“Titling assets properly is the very first step to protect your assets and ensure that they can be passed onto your loved ones efficiently, especially when you share ownership of the assets with another person.”
The way property is titled can mean different probate consequences. Reflector.com’s recent article, “Joint-ownership property titling can avoid costly probate process” discusses the five common methods of joint-ownership property titling.
Joint tenancy. In this situation, two or more persons own equal shares of a property. The owners don’t have to be related or married to each other. When the asset is owned jointly by spouses, the asset is passed onto the surviving spouse at the death of the other spouse. However, when the asset is owned jointly by unmarried people, the entire value of the asset is included in the deceased’s estate and is subject to probate. Therefore, joint tenancy might not be the best property titling method, if you want to share joint ownership with somebody other than your spouse. If one of the owners doesn’t honor his/her financial obligations, the asset can be subject to the pursuit of creditors up to that owner’s respective ownership percentage.
Tenancy in common. This is similar to joint tenancy in many ways. However, the big difference between joint tenancy and tenancy in common, is that the relative ownership percentages of the tenants in common may differ. One owner can own 25% of the asset, while the other can own the other 75%. If one tenant in common dies, the percentage of her ownership in the asset is included in her estate and is subject to probate.
JTWROS. Joint Tenancy with Rights of Survivorship (JTWROS) means that the right of survivorship distinguishes JTWROS from joint tenancy and tenancy in common. When the owner dies, her share of the ownership is transferred to the surviving joint owner automatically by operation of law without probate. Each joint owner also has the right to transfer or sell his or her interest in the property without the consent of the other joint owner, and thereby destroy the JTWROS status. Were this to happen, it would convert a JTWROS into a tenancy in common.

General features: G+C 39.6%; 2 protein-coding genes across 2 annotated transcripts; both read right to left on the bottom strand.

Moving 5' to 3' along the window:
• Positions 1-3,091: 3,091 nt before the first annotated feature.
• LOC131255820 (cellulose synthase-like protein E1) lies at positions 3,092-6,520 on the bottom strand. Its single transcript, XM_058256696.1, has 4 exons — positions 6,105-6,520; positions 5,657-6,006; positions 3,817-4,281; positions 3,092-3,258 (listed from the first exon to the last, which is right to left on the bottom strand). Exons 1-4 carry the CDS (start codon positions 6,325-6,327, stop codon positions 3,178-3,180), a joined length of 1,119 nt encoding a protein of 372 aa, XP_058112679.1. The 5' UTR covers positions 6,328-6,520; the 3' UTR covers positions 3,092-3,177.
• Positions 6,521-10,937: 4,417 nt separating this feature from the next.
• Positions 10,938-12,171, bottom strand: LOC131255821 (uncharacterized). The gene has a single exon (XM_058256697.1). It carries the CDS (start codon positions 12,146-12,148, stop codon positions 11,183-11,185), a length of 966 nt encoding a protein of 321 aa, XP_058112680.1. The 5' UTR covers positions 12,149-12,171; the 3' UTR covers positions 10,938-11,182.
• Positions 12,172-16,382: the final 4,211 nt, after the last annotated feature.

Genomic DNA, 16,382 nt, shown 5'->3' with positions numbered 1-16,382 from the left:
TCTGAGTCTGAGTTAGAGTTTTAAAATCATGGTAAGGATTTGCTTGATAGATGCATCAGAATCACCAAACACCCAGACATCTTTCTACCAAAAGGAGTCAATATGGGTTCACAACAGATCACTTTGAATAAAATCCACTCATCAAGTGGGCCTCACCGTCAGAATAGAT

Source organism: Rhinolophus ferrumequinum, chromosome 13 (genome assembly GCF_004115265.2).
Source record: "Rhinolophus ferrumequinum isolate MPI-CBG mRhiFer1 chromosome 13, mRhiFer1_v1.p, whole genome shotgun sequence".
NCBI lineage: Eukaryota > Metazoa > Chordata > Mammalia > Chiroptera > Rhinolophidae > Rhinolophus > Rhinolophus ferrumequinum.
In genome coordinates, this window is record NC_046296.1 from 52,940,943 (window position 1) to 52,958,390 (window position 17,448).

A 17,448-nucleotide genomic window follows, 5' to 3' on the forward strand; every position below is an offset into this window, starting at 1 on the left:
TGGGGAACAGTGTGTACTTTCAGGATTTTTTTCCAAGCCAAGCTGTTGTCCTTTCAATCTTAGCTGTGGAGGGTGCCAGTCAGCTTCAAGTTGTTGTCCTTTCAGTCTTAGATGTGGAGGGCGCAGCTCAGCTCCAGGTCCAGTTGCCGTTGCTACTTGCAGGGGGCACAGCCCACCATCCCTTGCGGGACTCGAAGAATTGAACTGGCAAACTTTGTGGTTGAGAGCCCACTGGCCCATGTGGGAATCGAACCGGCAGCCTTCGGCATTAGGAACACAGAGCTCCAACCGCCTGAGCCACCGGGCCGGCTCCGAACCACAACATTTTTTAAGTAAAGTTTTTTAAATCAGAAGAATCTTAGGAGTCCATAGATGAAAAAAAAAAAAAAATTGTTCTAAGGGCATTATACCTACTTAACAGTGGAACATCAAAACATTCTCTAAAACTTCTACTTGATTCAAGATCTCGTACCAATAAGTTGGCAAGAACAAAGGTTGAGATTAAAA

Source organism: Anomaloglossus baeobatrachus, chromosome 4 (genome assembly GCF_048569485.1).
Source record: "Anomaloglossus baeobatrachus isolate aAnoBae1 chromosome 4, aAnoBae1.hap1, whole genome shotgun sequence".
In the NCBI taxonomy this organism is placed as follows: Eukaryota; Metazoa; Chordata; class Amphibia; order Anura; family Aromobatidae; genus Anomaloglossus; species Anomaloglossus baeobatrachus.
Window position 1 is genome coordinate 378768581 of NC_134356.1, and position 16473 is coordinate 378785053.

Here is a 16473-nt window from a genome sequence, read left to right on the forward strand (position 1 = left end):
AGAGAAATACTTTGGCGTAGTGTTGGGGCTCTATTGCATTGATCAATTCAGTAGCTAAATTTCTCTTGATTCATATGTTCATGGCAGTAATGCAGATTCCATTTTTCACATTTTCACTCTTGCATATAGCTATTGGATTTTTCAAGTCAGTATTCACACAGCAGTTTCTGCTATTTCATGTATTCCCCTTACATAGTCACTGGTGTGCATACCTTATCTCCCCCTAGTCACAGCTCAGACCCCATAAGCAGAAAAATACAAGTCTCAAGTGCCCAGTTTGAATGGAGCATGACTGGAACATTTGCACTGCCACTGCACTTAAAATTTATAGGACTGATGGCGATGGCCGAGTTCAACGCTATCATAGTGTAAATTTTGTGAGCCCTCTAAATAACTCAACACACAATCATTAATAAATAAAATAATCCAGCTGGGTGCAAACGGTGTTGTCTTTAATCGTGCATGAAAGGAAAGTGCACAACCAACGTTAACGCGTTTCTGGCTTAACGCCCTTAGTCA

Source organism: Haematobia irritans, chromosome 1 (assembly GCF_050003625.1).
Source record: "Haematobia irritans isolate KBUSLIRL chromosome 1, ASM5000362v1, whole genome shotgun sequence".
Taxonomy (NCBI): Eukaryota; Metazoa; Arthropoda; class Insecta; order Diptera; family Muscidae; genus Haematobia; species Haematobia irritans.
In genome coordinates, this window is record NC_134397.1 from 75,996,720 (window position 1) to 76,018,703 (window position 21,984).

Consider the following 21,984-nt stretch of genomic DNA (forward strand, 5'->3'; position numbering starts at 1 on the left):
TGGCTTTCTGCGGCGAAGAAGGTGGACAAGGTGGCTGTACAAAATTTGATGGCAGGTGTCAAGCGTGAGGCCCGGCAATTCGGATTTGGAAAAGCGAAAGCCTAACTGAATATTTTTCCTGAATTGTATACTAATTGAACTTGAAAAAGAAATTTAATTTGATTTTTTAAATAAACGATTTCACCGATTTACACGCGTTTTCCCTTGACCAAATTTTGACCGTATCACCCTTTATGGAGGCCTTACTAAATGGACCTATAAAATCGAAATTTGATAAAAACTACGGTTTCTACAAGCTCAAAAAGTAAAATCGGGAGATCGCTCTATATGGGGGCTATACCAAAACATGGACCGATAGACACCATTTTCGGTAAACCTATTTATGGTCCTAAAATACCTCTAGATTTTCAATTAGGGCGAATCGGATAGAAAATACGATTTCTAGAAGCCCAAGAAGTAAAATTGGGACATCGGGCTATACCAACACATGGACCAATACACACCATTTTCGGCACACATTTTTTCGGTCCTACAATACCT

Tenancy by entirety is a JTWROS between spouses. However, neither spouse can transfer or sell their interest, without the consent of the other spouse. Tenancy by entirety is better protection from the creditors against one spouse than a JTWROS. That is because the property isn’t owned by either the husband or the wife but by the marital entity.
Community property. This is recognized in Alaska, Arizona, California, Idaho, Louisiana, Nevada, New Mexico, Texas, Washington and Wisconsin. Community property provides that married couples own an equal and undivided interest in all properties accumulated while they are married. Each spouse owns half of the value of the community property, and either spouse can transfer or sell one half of the property. When one spouse dies, one-half of the value of the community property is included in the probate estate and gross estate of the deceased spouse.
There are different methods of joint-ownership property titling. Select the right method with the help of your estate planning attorney to avoid a future costly probate process.
Reference: Reflector.com (December 2, 2018) “Joint-ownership property titling can avoid costly probate process”